Skaldic Poetry of the Scandinavian Middle Ages

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2. Manuals and Guidelines

1. Mini Manual (HB)
2. Manual Supplement 2 (HB)
3. Guidelines supplement (TW)

(2. Manuals and Guidelines > 3. Guidelines supplement)

3. Guidelines supplement (TW)

(subheadings only)

1. Normalisation in fornaldarsǫgur

Conventions of normalisation of the poetry in fornaldarsögur

The question of how and to what chronological standard to normalise poetry in manuscripts of fornaldarsögur is a vexed one, to which there is no fully satisfying answer. There are several reasons for this, including the fact that most of the poetry in these sagas has been recorded in manuscripts of the fourteenth century or later, sometimes much later. Although we may suspect that much of this poetry is old, perhaps very old, we do not know in most cases exactly how old it is. A similar situation exists with the poetry of the Elder Edda, but there at least the manuscripts are of reasonably early date.

Much of the poetry in the fornaldarsaga corpus is metrically irregular and difficult to date on either linguistic or metrical criteria. As a lot of it is in fornyrðislag, it has probably been readily subject to changes, both in oral tradition and in scribal transmission and corruption.

You will have observed that Skj, followed by Skald, have tried to date the poetry in these sagas to a range of dates between the early thirteenth and the fourteenth centuries.

There are some instances in which criteria can be invoked (e. g. linguistic, metrical, lexicographical) to suggest that the poetry is considerably older than the prose context in which it has been recorded, but rarely can we be precise about its age. Furthermore, in some cases we know that forms of certain fornaldarsögur were extant by the late twelfth or early thirteenth centuries (e .g. Snorri Sturluson clearly knew a version of what we know as  Hrólfs saga kraka), but we do not know whether they took a similar form to that in which we know them now, either as regards the poetry or the prose.

In the face of this uncertainty, while at the same time wishing to offer a reasonably conservative text of the poetry in fornaldarsögur, it has seemed best to the General Editors to adopt the following principles of normalisation. We would be grateful if you could follow them when preparing your draft editions, unless of course you have already submitted them. In that case, I will make any necessary alterations.

  1. We advocate a ‘neutral’ dating for the poetry, allowing for the possibility (to be discussed in your Notes) that some of it may be earlier and some later than the standard we recommend of 1250-1300. We have decided against normalising to a fourteenth-century standard (though many of the extant texts probably date from that period) because it would be far more intrusive than normalising to the half-century immediately before 1300.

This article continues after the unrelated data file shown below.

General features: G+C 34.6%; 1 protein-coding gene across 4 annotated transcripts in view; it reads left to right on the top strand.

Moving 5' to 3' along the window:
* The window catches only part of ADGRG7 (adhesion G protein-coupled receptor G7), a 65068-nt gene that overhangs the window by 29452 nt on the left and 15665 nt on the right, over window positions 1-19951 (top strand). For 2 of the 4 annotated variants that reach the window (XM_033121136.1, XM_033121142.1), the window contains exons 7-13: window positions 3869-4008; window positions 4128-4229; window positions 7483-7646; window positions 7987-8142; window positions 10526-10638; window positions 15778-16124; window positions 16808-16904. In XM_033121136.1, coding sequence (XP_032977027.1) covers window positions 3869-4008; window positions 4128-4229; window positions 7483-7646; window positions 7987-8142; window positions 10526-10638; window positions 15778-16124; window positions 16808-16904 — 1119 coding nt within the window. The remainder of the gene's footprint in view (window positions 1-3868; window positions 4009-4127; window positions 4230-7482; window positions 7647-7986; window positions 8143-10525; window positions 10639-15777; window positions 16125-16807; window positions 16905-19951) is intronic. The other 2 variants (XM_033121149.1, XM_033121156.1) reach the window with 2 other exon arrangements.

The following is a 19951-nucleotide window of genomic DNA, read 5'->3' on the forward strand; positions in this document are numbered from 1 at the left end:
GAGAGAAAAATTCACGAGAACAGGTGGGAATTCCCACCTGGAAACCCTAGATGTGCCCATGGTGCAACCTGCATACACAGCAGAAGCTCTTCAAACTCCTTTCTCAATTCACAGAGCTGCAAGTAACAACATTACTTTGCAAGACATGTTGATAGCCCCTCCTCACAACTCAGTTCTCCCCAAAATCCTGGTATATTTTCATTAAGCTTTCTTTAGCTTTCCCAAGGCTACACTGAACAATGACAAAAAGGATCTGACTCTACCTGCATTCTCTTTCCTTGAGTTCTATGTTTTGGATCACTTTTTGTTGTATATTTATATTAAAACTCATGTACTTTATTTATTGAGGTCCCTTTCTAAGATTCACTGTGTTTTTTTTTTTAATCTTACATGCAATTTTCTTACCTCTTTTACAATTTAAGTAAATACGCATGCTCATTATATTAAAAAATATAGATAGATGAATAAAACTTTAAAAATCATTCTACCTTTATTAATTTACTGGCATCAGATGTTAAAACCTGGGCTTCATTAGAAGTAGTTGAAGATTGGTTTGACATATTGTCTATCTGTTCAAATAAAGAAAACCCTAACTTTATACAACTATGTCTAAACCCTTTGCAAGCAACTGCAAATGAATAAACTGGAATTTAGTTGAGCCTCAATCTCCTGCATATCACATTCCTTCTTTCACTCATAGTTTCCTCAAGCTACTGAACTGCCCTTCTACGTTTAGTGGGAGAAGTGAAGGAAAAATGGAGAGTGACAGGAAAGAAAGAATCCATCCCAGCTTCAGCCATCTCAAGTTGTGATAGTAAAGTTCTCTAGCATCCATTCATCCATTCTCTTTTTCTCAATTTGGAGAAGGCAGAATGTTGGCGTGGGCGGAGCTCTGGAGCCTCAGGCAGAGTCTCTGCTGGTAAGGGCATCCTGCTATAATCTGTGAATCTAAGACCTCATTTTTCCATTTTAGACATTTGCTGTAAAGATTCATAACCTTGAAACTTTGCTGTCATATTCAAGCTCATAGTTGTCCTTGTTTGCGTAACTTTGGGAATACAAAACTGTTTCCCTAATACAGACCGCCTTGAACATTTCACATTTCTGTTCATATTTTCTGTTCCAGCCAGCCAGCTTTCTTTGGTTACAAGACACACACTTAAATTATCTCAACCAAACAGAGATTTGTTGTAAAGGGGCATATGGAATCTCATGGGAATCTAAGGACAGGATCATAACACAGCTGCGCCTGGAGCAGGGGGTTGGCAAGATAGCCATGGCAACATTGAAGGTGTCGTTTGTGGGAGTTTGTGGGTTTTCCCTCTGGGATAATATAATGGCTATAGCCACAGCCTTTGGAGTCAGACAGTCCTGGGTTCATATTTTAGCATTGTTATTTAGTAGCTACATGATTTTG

Please consult the Editors’ Manual (3rd edn, 2005), pp. 38-42 and the Mini-Manual, pp. 28-30 for normalisation criteria applicable to the period 1250-1300. An example of a poem normalised to the period c.1250-1300 and in eddic-type metre is Sólarljóð in SkP VII, 1, 287-357.
  2. The question arises about whether to restore metrical and alliterative regularity to the poems you are editing to the 1250-1300 standard. Both Skj B and Skald usually do this, but we think the best plan is to leave the poems as they are, but to point out metrical and alliterative irregularities in the Notes, and to use the variant apparatus as much as possible to show how the scribes have altered earlier forms to later ones.
  3. Verbs and pronouns. We do not think you should archaise here, even though this process may restore metrical regularity. However, if one or other of your mss has the ‘correct’ reading, which would restore either metrical or alliterative regularity, then it would be appropriate to emend/normalise.
  4. Proper names (including personal names and place names). These produce a special problem, because they need to be presented in the Translation and sometimes in the Notes as well. We do have a precedent for this, viz. the poetry of Sturla Þórðarson, which is dated to the period 1250-1300 (it will be published next month in SkP II). We decided there to give the 1250-1300 forms of proper names in both the Text and Prose order, but to normalise to 1200-1250 for the Introduction, Translation, Context and Notes (i.e. everywhere except the Text and Prose order). So this means that you would have forms like Hervör and Gjöll in the Text and Prose order, but Hervǫr and Gjǫll in other places in your edition.
  5. In the Introduction to the poetry you are editing for Volume VIII you should discuss briefly both the question of the age of the verse, giving your reasons for thinking as you do, and the conventions of normalisation you have adopted. There will also be a separate section in the Introduction to the whole volume on these subjects, to which you can refer if necessary.

Margaret Clunies Ross,

March 2009.

2. Tarrin’s supplement

The following are supplementary guidelines or clarifications of submission format, where the Manual is unclear or not comprehensive.

1. tmesis in text and prose order
2. adjacent intercalaries in text
3. intercalaries in prose word order
4. in-text references to dictionary entries
5. references to st./l. in other vol.
6. spelling of certain words
7. some additional abbreviations
8. alphabetical order

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